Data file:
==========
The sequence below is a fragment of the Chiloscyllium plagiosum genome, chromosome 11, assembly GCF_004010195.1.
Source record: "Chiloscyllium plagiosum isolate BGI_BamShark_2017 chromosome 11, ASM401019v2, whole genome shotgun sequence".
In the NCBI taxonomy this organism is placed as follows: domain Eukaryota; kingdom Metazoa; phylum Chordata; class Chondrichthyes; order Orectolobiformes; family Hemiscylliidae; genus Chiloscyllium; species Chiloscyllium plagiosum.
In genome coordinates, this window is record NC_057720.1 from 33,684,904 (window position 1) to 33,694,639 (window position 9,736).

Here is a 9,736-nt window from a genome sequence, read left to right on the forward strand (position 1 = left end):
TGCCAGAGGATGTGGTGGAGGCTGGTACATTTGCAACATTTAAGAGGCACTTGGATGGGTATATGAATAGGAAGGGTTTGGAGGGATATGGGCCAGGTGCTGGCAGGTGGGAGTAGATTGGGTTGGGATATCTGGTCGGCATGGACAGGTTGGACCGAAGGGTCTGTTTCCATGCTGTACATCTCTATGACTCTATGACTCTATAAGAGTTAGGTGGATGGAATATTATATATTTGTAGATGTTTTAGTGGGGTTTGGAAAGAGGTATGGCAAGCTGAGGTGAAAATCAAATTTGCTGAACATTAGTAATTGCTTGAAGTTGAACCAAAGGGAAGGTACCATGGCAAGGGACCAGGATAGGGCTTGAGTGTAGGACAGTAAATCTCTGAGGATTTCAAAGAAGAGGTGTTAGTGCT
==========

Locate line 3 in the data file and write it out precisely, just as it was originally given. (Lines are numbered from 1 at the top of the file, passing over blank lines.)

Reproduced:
In the NCBI taxonomy this organism is placed as follows: domain Eukaryota; kingdom Metazoa; phylum Chordata; class Chondrichthyes; order Orectolobiformes; family Hemiscylliidae; genus Chiloscyllium; species Chiloscyllium plagiosum.